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History of the Army in WA

Late in 1826, the Governor of NSW, Ralph Darling, sent Maj Edmund Lockyer with a detachment of soldiers from the 39th Dorsetshire Regiment and a party of convicts to King Georges Sound, where Albany now stands. They established a secondary penal colony, discovering that Durmont d'Urville had already visited the area and surveyed the Sound.

Captain Charles Stirling at the foundation ceremony of Perth WA. Uniforms left to right are Victorian Rangers, Victorian Infantry Brigade and Victorian Mounted Rifles.

Capt James Stirling, of HMS Success, was not satisfied that Darling's action was sufficient, and obtained his permission to look for a more suitable site on the west coast. In 1827 Stirling explored the Swan River, reporting on its great strategic value. On 2 May 1829 Capt Charles Fremantle, of HMS Challenger, arrived and took possession of not just the west coast, but the rest of New Holland not already included in territory claimed by the British

Stirling was appointed Lieutenant-Governor of the new colony of Western Australia, establishing Perth as capital in 1829.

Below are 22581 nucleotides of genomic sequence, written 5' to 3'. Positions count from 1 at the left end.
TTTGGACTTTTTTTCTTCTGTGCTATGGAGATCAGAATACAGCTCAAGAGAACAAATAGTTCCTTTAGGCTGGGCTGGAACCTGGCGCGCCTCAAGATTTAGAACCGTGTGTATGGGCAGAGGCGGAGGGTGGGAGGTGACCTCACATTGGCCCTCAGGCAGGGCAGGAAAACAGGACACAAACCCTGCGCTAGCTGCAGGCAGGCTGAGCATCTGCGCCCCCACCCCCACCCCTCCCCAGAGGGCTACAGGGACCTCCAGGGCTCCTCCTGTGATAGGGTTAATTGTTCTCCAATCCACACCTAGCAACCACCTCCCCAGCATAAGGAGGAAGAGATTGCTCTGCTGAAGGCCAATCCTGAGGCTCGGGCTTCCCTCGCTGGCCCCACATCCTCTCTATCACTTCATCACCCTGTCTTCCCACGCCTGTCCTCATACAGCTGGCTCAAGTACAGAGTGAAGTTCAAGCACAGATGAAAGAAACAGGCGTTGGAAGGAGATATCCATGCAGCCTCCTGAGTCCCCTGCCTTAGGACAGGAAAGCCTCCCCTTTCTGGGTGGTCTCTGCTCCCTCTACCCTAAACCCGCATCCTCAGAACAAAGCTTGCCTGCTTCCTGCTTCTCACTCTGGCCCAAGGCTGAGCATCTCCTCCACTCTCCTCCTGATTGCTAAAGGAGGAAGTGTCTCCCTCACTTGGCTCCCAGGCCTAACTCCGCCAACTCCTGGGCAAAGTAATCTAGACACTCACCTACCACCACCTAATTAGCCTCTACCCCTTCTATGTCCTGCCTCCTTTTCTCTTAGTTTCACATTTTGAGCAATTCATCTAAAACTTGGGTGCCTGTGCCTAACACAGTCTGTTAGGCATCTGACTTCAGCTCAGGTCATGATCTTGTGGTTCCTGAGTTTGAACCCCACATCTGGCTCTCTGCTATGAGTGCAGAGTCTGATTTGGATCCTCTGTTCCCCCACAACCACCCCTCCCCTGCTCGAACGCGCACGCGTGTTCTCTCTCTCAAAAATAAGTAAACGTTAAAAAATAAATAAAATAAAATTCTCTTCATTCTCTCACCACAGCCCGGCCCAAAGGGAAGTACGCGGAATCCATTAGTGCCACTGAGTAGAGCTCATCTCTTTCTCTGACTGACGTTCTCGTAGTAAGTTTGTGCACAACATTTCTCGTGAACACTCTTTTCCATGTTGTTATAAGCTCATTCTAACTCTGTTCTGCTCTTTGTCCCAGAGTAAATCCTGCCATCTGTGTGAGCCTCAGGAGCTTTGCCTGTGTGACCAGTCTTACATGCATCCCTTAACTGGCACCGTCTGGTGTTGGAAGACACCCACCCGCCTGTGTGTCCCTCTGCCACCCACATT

Capt F.C. Irwin, of the 63rd West Suffolks was appointed to command a detachment of the regiment, consisting of one other officer and 66 men. As a further defence measure, all men between 15 and 50 had to enrol for military service.

  • Prior to Federation, the only Army in WA was a part-time volunteer force consisting of eight infantry companies: 
    • two at Perth, 
    • two at Fremantle and one each at 
    • Guildford, 
    • Geraldton, 
    • Albany and 
    • Northampton, plus an artillery field battery. 

The total strength was between 500-600.

More than 1200 West Australians volunteered for the Boer War in South Africa (1899-1902). On Tuesday 1 January 1901, the armed forces of all six Australian States came under control of the Commonwealth Government.

Sir John Forrest (known as the "emperor of the west") took control of all defence forces on 1 March 1901 - a date accepted by historians as the birthday of the Australian Army. It was not until 1902, however, that a military leader was selected to command all Australian land forces - Maj Gen Sir Edward Hutton, a former British soldier with experience in NSW, Canada and the Boer War.


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Digger History:  an unofficial history of the Australian & New Zealand Armed Forces